Goals and Techniques for Teaching Listening
Instructors want to produce students who, even if they do not have complete control of the grammar or an extensive lexicon, can fend for themselves in communication situations. In the case of listening, this means producing students who can use listening strategies to maximize their comprehension of aural input, identify relevant and non-relevant information, and tolerate less than word-by-word comprehension.
Focus: The Listening Process
To accomplish this goal, instructors focus on the process of listening rather than on its product.
- They develop students’ awareness of the listening process and listening strategies by asking students to think and talk about how they listen in their native language.
- They allow students to practice the full repertoire of listening strategies by using authentic listening tasks.
- They behave as authentic listeners by responding to student communication as a listener rather than as a teacher.
- When working with listening tasks in class, they show students the strategies that will work best for the listening purpose and the type of text. They explain how and why students should use the strategies.
- They have students practice listening strategies in class and ask them to practice outside of class in their listening assignments. They encourage students to be conscious of what they’re doing while they complete listening tape assignments.
- They encourage students to evaluate their comprehension and their strategy use immediately after completing an assignment. They build comprehension checks into in-class and out-of-class listening assignments, and periodically review how and when to use particular strategies.
- They encourage the development of listening skills and the use of listening strategies by using the target language to conduct classroom business: making announcements, assigning homework, describing the content and format of tests.
- They do not assume that students will transfer strategy use from one task to another. They explicitly mention how a particular strategy can be used in a different type of listening task or with another skill.
By raising students’ awareness of listening as a skill that requires active engagement, and by explicitly teaching listening strategies, instructors help their students develop both the ability and the confidence to handle communication situations they may encounter beyond the classroom. In this way they give their students the foundation for communicative competence in the new language.
Integrating Metacognitive Strategies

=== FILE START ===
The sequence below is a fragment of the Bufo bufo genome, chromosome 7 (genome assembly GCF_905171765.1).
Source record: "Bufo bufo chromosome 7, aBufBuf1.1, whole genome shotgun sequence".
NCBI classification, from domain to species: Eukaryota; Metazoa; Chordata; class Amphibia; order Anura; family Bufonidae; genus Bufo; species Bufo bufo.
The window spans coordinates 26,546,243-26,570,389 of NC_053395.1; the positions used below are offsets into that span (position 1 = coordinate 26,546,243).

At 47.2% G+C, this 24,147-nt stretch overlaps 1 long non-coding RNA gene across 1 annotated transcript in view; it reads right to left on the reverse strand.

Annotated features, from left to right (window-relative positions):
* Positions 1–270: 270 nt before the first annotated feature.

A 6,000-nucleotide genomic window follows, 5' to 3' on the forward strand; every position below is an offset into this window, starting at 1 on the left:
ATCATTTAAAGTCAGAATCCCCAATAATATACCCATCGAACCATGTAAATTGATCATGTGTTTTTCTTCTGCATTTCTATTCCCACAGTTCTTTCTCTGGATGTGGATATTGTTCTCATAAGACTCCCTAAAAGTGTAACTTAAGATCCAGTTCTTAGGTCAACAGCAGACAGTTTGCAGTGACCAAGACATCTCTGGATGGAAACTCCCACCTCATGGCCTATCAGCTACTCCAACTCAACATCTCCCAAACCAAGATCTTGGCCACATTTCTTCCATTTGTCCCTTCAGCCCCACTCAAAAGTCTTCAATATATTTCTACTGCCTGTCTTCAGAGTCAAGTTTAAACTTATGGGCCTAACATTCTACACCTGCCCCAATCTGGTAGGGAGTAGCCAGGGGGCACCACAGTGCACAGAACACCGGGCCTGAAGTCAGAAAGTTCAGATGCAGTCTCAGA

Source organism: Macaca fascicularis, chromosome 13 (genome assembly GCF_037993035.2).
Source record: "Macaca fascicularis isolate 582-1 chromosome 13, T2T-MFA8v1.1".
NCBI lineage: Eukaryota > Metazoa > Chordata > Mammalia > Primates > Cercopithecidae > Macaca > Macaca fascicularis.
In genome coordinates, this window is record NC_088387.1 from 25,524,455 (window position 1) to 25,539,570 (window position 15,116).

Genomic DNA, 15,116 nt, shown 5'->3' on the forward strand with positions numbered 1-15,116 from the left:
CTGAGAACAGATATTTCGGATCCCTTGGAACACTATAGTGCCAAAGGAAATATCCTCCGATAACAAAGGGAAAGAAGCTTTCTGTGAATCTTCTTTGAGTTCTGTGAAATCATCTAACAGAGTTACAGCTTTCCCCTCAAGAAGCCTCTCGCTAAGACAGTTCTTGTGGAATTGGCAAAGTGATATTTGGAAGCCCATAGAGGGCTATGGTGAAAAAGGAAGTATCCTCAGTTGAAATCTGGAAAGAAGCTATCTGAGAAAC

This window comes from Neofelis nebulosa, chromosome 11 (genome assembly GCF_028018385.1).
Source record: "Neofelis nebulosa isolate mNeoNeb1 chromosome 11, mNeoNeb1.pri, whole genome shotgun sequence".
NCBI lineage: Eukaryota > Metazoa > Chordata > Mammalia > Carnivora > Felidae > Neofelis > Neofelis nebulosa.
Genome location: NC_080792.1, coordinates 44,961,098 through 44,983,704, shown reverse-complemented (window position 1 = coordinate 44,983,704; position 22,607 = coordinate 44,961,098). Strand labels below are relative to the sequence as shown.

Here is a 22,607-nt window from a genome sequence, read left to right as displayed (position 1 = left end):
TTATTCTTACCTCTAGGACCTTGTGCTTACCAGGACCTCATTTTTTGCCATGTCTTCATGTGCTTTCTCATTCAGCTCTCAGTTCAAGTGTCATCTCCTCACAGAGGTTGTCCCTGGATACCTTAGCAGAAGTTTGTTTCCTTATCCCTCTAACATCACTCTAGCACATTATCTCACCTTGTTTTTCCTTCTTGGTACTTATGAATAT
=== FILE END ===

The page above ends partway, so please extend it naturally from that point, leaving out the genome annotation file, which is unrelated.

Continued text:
Before listening: Plan for the listening task
- Set a purpose or decide in advance what to listen for
- Decide if more linguistic or background knowledge is needed
- Determine whether to enter the text from the top down (attend to the overall meaning) or from the bottom up (focus on the words and phrases)
During and after listening: Monitor comprehension
- Verify predictions and check for inaccurate guesses
- Decide what is and is not important to understand
- Listen/view again to check comprehension
- Ask for help
After listening: Evaluate comprehension and strategy use
- Evaluate comprehension in a particular task or area
- Evaluate overall progress in listening and in particular types of listening tasks
- Decide if the strategies used were appropriate for the purpose and for the task
- Modify strategies if necessary
Using Authentic Materials and Situations
Authentic materials and situations prepare students for the types of listening they will need to do when using the language outside the classroom.
- Radio and television programs
- Public address announcements (airports, train/bus stations, stores)
- Speeches and lectures
- Telephone customer service recordings
- Help students identify the listening goal: to obtain specific information; to decide whether to continue listening; to understand most or all of the message
- Help students outline predictable sequences in which information may be presented: who-what-when-where (news stories); who-flight number-arriving/departing-gate number (airport announcements); “for [function], press [number]” (telephone recordings)
- Help students identify key words/phrases to listen for
In authentic two-way communication, the listener focuses on the speaker’s meaning rather than the speaker’s language. The focus shifts to language only when meaning is not clear. Note the difference between the teacher as teacher and the teacher as authentic listener in the dialogues in the popup screens.